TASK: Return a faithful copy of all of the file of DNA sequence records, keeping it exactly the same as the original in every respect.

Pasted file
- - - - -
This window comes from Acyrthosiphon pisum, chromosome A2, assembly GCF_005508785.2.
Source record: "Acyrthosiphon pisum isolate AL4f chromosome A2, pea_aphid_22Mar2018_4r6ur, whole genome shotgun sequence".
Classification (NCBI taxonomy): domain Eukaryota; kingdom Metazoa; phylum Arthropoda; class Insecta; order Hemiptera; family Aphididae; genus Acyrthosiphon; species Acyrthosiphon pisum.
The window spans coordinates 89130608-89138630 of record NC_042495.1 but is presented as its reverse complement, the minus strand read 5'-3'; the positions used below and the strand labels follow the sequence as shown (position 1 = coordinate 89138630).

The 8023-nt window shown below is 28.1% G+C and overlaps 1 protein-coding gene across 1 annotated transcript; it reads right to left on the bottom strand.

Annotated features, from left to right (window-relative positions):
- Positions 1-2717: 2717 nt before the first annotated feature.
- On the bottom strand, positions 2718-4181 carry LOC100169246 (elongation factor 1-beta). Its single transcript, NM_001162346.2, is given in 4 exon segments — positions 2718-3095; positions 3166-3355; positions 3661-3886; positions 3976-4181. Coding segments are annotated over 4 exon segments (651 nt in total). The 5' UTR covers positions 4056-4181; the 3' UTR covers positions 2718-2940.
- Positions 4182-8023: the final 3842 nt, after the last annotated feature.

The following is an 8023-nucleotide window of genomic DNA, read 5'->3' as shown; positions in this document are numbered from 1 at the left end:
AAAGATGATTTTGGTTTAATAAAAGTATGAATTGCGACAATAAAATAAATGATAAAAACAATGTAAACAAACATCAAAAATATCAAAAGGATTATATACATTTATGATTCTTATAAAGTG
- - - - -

This window comes from Acyrthosiphon pisum, chromosome A2, assembly GCF_005508785.2.
Source record: "Acyrthosiphon pisum isolate AL4f chromosome A2, pea_aphid_22Mar2018_4r6ur, whole genome shotgun sequence".
Classification (NCBI taxonomy): domain Eukaryota; kingdom Metazoa; phylum Arthropoda; class Insecta; order Hemiptera; family Aphididae; genus Acyrthosiphon; species Acyrthosiphon pisum.
The window spans coordinates 89130608-89138630 of record NC_042495.1 but is presented as its reverse complement, the minus strand read 5'-3'; the positions used below and the strand labels follow the sequence as shown (position 1 = coordinate 89138630).

The 8023-nt window shown below is 28.1% G+C and overlaps 1 protein-coding gene across 1 annotated transcript; it reads right to left on the bottom strand.

Annotated features, from left to right (window-relative positions):
- Positions 1-2717: 2717 nt before the first annotated feature.
- On the bottom strand, positions 2718-4181 carry LOC100169246 (elongation factor 1-beta). Its single transcript, NM_001162346.2, is given in 4 exon segments — positions 2718-3095; positions 3166-3355; positions 3661-3886; positions 3976-4181. Coding segments are annotated over 4 exon segments (651 nt in total). The 5' UTR covers positions 4056-4181; the 3' UTR covers positions 2718-2940.
- Positions 4182-8023: the final 3842 nt, after the last annotated feature.

The following is an 8023-nucleotide window of genomic DNA, read 5'->3' as shown; positions in this document are numbered from 1 at the left end:
AAAGATGATTTTGGTTTAATAAAAGTATGAATTGCGACAATAAAATAAATGATAAAAACAATGTAAACAAACATCAAAAATATCAAAAGGATTATATACATTTATGATTCTTATAAAGTG